smeggypants wrote:"Video games cause violence" is perennial propaganda.
it used to be " video nasties " in the 80's , TV before that , films before that , etc etc .
Trying is the first step towards failure...Homer Simpson "Ahhhhhh bollox.... whats the point "... Me I would like to thank the MOD for all of their support over the years ...thanks for fuck all do whaaaaaa ?
The government's resident anti-videogames moral crusader, Keith Vaz, has struck out against Call of Duty: Modern Warfare 3 in an Early Day Motion put to Parliament.
EDM 2427, asserts not only that Modern Warfare 3 makes players attack the general public, but also implies a link between violent videogames and violent video games players. Bizarrely, the EDM is titled Call of Duty 3, but given we've got no evidence that Vaz has played the game in question, we'll chalk that one up to an unfamiliarity with the subject matter. Here's the full text:
"This House is deeply concerned about the recently released video game Call of Duty: Modern Warfare 3, in which players engage in gratuitous acts of violence against members of the public; notes in particular the harrowing scenes in which a London Underground train is bombed by terrorists, bearing a remarkable resemblance to the tragic events of 7 July 2005; further notes that there is increasing evidence of a link between perpetrators of violent crime and violent video games users; and calls on the British Board of Film Classification to take further precautions when allowing a game to be sold."
Nine MPs have so far signed the EDM -- Martin Caton, Mike Hancock, Kelvin Hopkins, Alan Meale, Sandra Osborne, Bob Russell, David Simpson, Jeremy Corbyn and its sponsor -- Keith Vaz. Corbyn's presence there particularly peeves me, not only because he's my MP, but because I find it hard to believe that his Islington North constituency is really full of people who hate violent videogames. In fact it peeved me so much that I took advantage of the brilliant WriteToThem.com to send him a letter. It read:
Dear Jeremy Corbyn,
I was extremely disappointed to see that you've signed EDM 2427, which makes a pair of very worrying assertions.
The first is that "players engage in gratuitous acts of violence against members of the public". It's a game. You may as well assert that kids playing cowboys and indians engage in gratuitous acts of violence against native americans. Or that playing cops and robbers is training children in larceny and mugging. Players understand the difference between games and the real world.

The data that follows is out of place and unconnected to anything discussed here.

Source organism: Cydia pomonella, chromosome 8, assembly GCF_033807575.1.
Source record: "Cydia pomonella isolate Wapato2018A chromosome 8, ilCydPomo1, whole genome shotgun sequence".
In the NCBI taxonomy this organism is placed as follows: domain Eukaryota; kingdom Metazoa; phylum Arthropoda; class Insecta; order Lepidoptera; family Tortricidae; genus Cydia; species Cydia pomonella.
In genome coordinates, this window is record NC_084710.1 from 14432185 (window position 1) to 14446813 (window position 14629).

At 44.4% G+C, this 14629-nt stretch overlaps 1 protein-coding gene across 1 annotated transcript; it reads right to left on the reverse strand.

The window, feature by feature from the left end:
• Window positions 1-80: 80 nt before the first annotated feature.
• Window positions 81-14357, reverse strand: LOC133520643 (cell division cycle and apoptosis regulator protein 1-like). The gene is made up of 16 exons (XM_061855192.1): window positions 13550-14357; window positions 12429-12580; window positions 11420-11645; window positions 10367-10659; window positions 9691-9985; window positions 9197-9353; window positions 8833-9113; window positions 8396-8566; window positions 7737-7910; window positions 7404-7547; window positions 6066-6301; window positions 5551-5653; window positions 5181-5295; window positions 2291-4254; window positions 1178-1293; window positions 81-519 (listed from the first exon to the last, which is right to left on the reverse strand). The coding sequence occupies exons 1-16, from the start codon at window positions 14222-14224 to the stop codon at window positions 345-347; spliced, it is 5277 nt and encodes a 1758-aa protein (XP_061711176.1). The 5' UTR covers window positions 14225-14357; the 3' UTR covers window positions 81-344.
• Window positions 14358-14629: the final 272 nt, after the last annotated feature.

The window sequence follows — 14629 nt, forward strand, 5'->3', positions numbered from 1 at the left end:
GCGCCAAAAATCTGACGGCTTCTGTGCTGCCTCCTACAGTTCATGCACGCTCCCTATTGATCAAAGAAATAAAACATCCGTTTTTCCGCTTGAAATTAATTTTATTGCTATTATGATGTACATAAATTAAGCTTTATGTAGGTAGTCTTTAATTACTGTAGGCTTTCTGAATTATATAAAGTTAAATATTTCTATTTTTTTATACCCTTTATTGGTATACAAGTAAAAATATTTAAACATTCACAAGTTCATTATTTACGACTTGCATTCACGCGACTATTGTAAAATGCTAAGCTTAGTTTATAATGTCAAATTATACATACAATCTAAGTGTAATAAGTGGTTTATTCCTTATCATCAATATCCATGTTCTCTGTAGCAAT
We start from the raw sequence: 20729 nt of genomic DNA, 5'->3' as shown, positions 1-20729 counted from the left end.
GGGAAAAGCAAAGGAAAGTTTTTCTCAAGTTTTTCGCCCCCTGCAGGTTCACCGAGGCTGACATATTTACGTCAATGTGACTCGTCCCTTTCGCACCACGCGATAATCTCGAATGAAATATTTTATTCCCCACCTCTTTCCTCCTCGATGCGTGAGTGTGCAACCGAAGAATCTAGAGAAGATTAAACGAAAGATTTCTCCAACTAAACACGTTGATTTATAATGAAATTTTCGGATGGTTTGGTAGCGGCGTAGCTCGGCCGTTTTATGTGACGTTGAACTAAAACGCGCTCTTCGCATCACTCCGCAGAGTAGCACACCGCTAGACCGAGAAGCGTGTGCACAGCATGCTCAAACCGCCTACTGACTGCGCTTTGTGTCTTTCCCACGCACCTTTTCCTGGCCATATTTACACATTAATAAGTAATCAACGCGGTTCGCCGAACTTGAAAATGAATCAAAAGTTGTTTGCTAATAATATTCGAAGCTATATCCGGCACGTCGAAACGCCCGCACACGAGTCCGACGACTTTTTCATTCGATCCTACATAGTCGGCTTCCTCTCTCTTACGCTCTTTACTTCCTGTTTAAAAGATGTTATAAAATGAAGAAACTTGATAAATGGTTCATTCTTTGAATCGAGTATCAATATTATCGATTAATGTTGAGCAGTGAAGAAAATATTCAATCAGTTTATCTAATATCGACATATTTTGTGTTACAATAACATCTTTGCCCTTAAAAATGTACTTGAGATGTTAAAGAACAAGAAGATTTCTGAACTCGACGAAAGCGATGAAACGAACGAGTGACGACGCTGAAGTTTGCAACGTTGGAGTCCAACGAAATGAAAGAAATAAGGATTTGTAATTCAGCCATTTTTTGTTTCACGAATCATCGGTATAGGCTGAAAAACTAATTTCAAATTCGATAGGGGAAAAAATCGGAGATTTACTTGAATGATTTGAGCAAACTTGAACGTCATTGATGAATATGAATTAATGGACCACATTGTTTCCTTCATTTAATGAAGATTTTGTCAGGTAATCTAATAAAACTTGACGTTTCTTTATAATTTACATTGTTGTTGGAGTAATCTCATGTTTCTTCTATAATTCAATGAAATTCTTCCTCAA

The second is that "there is increasing evidence of a link between perpetrators of violent crime and violent video games users". This strongly implies causation in one direction, which is not something that studies have found. All studies have shown is that those predisposed to violent tendencies are more likely to play violent videogames, not that violent videogames cause "average" people to become more violent.
On the other hand, a recent study in Nature found that: "There is growing direct evidence that intensive use of video games results in significant generalized improvements in cognitive function". Read more on the subject here.
I would strongly request that as the representative of a large group of young people who find tremendous social, recreational and educational benefits from videogames (and in my case, earn a living partially from them -- I'm a journalist and it's one of the areas I cover), you withdraw your support for this misguided, anti-cultural, anti-technology EDM, and back Tom Watson's amendment instead.
Yours sincerely, Duncan Geere
Tom Watson's amendment, incidentally, is excellent. You can see it at the bottom of the EDM page. It removes all text in the EDM apart from "That this House..." and adds:
...notes that the British Board of Film Classification (BBFC) gave the video game Call of Duty: Modern Warfare 3 an 18 classification, noting that 'the game neither draws upon nor resembles real terrorist attacks on the underground'; further believes that the game has an excellent user interface and challenges the gamers' dexterity as well as collaborative skills in an outline setting; and encourages the BBFC to uphold the opinion of the public that whilst the content of video games may be unsettling or upsetting to some, adults should be free to choose their own entertainment in the absence of legal issues or material which raises a risk or harm.
Good work, Tom. If this is a topic that you feel strongly about, too, and especially if your MP is one of the ones listed above that have signed this motion, then you should drop them a line too. Head over to WriteToThem.com, and fill in your postcode, and it'll guide you through the process.
Update: Victory! At least a little. As BJD points out in the comments, Corbyn has withdrawn his signature from the motion. He hasn't backed Watson's amendment, but that's okay. I'm not going to claim that I made all the difference -- there's a well-known axiom about correlation and causation -- but hopefully it helped a little. If your MP is in the list, make sure you write to them.